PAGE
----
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The distribution of biogenic and lithogenic silica and the composition of particulate organic matter in the Scotia Sea and the Drake Passage during autumn 1987

Treguer, P., Nelson, D. M., Gueneley, S., Zeyons, C., Morvan, J. & Buma, A., 1990, In : Deep-Sea Research I. 37, 5, p. 833-851 18 p.

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  • Paul Treguer
  • David M Nelson
  • Stephanie Gueneley
  • Christiane Zeyons
  • Jean Morvan
  • Anita Buma
Abstract--Suspended matter was collected from surface, deep and bottom waters during the
ANTIPROD 3 cruise (autumn 1987) at six stations located in the Scotia Sea and analysed for
biogenic silica (BSi), lithogenic silica (LSi), particulate organic carbon (POC) and nitrogen (PON).
The composition of suspended particulate matter also was determined in the photic layer at 10
stations situated in the Scotia Sea, the Drake Passage, the Bransfield Strait and near the ice edge.
While nutrient levels in surface waters were always high, phytoplankton biomass was typically
quite low during this season, as demonstrated by the low concentrations of chlorophyll a (<0.3 mg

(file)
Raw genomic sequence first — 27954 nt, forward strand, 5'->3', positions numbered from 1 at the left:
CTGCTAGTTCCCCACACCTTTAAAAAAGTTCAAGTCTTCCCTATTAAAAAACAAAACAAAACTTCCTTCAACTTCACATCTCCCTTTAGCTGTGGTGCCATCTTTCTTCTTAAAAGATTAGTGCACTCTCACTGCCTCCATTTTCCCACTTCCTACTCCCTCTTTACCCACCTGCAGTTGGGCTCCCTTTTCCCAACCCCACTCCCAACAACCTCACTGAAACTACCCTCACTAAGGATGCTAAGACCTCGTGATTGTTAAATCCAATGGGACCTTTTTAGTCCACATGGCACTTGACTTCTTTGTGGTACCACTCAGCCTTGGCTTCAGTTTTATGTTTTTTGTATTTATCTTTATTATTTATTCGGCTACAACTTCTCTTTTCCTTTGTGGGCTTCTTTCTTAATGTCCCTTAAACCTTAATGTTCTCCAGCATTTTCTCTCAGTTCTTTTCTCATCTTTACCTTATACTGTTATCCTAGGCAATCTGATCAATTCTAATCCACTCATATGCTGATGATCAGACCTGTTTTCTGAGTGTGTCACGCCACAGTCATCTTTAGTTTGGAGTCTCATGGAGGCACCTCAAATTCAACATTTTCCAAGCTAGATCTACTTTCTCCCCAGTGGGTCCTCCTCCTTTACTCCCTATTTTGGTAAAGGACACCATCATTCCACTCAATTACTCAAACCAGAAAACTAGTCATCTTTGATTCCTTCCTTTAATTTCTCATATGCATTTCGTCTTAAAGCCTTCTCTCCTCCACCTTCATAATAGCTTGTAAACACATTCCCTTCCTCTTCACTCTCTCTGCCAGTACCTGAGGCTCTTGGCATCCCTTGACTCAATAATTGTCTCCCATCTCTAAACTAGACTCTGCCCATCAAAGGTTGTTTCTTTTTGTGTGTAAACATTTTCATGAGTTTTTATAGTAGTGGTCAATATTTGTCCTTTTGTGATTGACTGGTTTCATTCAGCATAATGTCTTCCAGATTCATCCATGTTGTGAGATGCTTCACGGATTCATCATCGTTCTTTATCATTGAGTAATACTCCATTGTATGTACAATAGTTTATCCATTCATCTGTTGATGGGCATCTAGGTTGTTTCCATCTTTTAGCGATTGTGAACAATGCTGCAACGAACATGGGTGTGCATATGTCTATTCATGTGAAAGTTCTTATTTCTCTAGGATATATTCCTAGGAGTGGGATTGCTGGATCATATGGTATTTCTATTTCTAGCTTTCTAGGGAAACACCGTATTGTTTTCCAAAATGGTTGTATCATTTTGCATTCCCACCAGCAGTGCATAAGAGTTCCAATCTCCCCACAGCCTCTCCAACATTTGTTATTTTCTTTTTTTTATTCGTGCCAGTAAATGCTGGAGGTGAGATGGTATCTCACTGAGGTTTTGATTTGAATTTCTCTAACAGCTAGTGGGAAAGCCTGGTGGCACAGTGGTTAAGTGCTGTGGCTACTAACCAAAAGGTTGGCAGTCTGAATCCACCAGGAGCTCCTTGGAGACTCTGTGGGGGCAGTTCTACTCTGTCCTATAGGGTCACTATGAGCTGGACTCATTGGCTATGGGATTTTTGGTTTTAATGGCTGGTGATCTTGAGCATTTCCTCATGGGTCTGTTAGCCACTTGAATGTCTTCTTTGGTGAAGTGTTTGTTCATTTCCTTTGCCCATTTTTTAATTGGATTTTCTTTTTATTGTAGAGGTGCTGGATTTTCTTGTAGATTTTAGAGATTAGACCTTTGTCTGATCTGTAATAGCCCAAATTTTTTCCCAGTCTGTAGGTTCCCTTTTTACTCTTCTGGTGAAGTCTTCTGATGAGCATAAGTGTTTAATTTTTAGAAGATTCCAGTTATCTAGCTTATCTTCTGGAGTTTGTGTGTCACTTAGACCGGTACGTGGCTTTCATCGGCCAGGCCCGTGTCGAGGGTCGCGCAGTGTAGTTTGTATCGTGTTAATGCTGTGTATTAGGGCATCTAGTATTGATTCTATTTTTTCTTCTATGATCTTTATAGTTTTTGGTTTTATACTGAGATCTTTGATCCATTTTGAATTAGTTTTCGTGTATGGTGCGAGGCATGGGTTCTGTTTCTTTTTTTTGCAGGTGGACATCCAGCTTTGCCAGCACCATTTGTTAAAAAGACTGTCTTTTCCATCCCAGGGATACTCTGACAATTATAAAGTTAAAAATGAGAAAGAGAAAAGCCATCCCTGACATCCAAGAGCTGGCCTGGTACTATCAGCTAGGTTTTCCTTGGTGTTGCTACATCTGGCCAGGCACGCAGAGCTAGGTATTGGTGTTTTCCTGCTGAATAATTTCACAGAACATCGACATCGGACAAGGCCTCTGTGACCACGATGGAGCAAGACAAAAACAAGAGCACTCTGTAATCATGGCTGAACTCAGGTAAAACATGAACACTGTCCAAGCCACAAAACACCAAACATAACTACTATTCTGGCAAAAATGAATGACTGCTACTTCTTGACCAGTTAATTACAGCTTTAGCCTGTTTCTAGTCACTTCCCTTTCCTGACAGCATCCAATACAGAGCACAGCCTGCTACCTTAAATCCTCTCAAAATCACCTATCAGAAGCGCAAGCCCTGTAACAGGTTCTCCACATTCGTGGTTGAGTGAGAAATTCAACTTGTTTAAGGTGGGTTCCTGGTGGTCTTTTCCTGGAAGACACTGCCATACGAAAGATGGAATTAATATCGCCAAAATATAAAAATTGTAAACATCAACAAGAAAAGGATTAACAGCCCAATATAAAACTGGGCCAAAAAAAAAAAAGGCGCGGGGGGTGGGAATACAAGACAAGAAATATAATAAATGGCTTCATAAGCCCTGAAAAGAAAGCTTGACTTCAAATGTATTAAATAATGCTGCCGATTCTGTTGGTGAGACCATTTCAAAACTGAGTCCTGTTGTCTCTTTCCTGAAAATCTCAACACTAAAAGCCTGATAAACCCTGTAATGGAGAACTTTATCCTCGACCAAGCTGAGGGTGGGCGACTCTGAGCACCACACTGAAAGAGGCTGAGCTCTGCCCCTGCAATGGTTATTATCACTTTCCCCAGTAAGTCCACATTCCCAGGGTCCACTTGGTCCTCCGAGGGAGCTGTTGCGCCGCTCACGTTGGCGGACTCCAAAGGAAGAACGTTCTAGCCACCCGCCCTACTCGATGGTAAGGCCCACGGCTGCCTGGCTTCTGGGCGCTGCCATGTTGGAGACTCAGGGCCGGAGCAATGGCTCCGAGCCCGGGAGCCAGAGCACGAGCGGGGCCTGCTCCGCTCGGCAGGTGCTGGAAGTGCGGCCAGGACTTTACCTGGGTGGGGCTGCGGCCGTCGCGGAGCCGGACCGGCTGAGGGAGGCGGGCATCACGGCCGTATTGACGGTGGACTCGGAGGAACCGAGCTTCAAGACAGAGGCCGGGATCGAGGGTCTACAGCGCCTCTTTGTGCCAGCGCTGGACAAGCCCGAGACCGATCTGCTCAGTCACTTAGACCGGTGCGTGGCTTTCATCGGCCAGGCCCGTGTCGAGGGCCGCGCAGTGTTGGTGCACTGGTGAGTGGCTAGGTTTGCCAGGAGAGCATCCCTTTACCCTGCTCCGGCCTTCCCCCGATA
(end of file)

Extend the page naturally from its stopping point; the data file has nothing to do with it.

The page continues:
m-3), BSi (< 1/~mol 1-1), POC (<6/~mol 1-1) and PON (< 1/~mol I-1). Nevertheless enhanced
concentrations were measured in the vicinity of the Polar Front in the Scotia Sea (Chl a = 1.06 mg
m -a, BSi = 2.32/~mol 1-1 ) and within a diatom-dominated phytoplankton patch (Chl a = 0.48 mg
m-3; BSi = 4.24/~mol 1-1) in the Drake Passage, within the area influenced by the Antarctic
Divergence. In surface waters the contribution of lithogenic to total particulate silica was generally
lower than 20%. However in the vicinity of icebergs, the Antarctica coast, as well as in areas
receiving eolian inputs in the northern part of the study area, the proportion of LSi was much
higher (rising to 89%). Concentrations of both biogenic and lithogenic silica were uniformly low in
Warm Deep Water (<0.2/~mol 1-1). The dramatic enhancement of their concentrations in bottom
waters (where BSi reached levels as high as 2.6/~mol 1-1) is interpreted as resulting mainly from
local resuspension due to bottom currents. The mean POCJPON mole ratio in the surface layer was
6.4 + 0.3, but increased to 10.1 + 0.6 in the deep and bottom water, which suggests that the
nitrogen recycling is more rapid than that of carbon in Antarctic deep waters. BSi/POC mole ratios
in surface waters exhibited values two to three times higher than typically found in pure diatom
cultures. These results are consistent with previous observations in other sectors of the Southern
Ocean showing that the biogenic particulate material is unusually rich in sifica.
Original languageEnglish
Pages (from-to)833-851
Number of pages18
JournalDeep-Sea Research I
Volume37
Issue number5
Publication statusPublished - 1990

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